On 8/12/09 6:14 PM, Robert Fishel wrote:
My Twitter Butler falls into the nuclear missile category. I can think
of no legitimate uses for wanting to follow 400 people who input any

Then, you're not very creative or inspired.  Read on ...

You could make the case of a niche market, I mean if you wanted to
connect with people who liked to fly fish in dubai then you could look
for #flyfishingindubai but with the smallness of that group the
twitter web interface and manually following works just fine. At any
scale where you need an app to follow people based on keywords the
uses are only malicious.

The only scenario I can think of that is legitimate is to compare
other tweets of those who are interested in one topic. Ie if people
mention #Dell what other habits do they have? However this behavior
can be achieved by running searches for #Dell, culling the user names
and accessing their streams directly alleviating the need for mass

First, the fact that you can think of even one legitimate scenario means that the tool in question has a legitimate use. This takes it out of the "nuclear or biological weapon" category and puts it squarely in the "guns" category. So, stop suggesting that it isn't, because you're wrong.

Second, anyone here who has polled 1,000+ users' timelines with any reasonable frequency knows that it's a poor solution. Following 1,000 users and polling your own friends timeline is far more efficient and scalable. (Note: The streaming API's "follow" API limits you to 200, which is a non-starter for any non-trivial project. The next level up, "shadow" requires approval and a signed agreement, which may or may not be desirable.)

If there is a use case I haven't thought of please feel free to
enlighten me.

Suppose you're doing competitive analysis and you want to follow anyone who mentions your client or your client's competitors, in order to perform some analysis and produce some reports.

The one thing that computers do well is repetitive tasks. Sure, you can do everything manually using Twitter Search and the web UI, but if you're doing the same repetitive thing over and over, you've failed to fully utilize your computer. Automation of repetitive tasks is inevitable and desirable: let people focus on more value-add activities that cannot be simply automated by a machine.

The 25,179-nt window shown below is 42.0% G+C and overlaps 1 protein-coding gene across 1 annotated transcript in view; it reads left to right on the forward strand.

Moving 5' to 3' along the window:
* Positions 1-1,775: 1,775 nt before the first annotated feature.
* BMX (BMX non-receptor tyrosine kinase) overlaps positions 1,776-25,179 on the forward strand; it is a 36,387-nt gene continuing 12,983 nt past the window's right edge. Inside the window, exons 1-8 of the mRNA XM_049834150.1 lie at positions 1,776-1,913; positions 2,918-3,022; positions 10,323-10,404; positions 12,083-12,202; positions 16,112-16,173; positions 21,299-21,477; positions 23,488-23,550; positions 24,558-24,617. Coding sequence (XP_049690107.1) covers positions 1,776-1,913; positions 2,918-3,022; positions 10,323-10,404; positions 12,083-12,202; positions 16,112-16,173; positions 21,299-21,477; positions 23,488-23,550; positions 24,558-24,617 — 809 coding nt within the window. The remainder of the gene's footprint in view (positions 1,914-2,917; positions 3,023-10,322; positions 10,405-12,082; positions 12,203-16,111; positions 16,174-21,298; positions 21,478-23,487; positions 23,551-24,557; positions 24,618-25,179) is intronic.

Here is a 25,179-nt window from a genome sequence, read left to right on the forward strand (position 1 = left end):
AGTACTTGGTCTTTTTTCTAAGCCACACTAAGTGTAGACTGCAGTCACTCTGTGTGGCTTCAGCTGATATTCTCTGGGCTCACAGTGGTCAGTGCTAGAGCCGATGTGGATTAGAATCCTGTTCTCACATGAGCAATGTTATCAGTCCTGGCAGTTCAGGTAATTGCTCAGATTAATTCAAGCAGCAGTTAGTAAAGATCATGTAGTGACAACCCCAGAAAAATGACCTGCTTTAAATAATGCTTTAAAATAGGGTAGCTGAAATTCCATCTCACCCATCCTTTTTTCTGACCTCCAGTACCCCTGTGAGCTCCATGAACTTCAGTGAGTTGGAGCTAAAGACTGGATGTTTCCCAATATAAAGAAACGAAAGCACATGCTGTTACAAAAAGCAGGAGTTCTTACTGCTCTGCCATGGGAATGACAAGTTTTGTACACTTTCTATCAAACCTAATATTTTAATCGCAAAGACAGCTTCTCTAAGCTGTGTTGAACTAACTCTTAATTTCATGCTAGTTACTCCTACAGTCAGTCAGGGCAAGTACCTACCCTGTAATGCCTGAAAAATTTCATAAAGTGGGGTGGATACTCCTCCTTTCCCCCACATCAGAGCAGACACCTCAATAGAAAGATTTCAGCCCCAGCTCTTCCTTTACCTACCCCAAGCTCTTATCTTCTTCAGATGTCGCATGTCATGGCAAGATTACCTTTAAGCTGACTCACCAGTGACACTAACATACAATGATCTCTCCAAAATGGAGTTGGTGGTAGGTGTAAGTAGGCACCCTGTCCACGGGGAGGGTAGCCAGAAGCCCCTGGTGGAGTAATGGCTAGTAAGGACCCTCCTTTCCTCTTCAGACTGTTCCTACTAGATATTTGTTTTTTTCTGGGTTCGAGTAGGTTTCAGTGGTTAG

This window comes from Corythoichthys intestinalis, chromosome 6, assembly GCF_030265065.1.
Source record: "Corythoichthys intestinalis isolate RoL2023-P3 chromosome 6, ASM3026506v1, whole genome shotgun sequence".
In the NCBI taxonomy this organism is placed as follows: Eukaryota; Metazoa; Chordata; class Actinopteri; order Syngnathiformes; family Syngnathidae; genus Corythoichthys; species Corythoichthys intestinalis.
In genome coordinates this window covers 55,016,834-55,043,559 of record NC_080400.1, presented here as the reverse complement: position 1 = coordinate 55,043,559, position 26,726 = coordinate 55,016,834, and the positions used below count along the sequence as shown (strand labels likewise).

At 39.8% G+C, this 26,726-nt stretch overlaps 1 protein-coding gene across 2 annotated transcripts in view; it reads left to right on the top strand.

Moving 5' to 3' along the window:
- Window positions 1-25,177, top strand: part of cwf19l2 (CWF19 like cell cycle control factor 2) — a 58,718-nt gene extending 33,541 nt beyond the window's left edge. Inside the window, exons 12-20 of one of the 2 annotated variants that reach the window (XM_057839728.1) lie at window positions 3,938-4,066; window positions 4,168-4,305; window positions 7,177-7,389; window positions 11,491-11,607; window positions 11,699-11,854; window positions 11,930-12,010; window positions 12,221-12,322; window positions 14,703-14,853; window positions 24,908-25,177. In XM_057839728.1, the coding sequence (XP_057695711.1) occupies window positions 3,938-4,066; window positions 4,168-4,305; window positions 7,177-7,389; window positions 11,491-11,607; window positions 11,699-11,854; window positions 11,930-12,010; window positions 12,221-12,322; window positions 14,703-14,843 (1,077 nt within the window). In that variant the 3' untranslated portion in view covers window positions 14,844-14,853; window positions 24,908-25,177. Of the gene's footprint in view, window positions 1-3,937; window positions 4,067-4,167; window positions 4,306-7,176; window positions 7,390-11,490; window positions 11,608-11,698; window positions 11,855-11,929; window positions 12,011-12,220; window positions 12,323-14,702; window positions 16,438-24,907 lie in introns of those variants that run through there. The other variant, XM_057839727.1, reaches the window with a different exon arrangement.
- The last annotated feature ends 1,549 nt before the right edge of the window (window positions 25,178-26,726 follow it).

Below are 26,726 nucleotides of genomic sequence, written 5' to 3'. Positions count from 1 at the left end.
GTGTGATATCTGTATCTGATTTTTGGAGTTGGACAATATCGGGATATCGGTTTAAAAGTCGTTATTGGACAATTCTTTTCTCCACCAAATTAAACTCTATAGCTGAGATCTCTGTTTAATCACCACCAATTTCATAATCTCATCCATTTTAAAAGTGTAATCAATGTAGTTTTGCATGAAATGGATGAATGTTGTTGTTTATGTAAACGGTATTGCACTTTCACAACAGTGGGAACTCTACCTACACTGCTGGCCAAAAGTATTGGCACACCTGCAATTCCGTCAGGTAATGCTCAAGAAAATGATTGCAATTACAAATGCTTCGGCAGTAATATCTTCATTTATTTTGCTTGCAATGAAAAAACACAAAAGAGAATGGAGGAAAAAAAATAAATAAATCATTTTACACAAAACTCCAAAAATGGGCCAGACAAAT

Many third-party Twitter applications *can* be used to abuse Twitter, not only the one we're actively discussing.

Has Kevin Mesiab received a similar C&D and take-down threat for Hummingbird, which has similar bulk-following capability? If there's ever a tool that's so very well-known for being abused by Twitter spammers, it's Hummingbird.

My guess? Probably not. Why not? I suspect the bulk of the issue here is the fact that "My Twitter Butler" has the name "Twitter" embedded in it. "Hummingbird" has no such issue.

As Twitter continues to mature, I'm sure we'll see a lot more of these kind of things happen. Once the lawyers get their hands on Twitter's money, it'll only get worse, and they'll be grasping harder and harder at whatever reasons they can find to send a letter.

There's that old joke ... "There was a lawyer who moved to a new town. He was the only lawyer in town. For months, he was starving, trying to find work. Then, another lawyer moved into town. Since then, business has never been better."

Dossy Shiobara              | do...@panoptic.com | http://dossy.org/
Panoptic Computer Network   | http://panoptic.com/
  "He realized the fastest way to change is to laugh at your own
    folly -- then you can let go and quickly move on." (p. 70)

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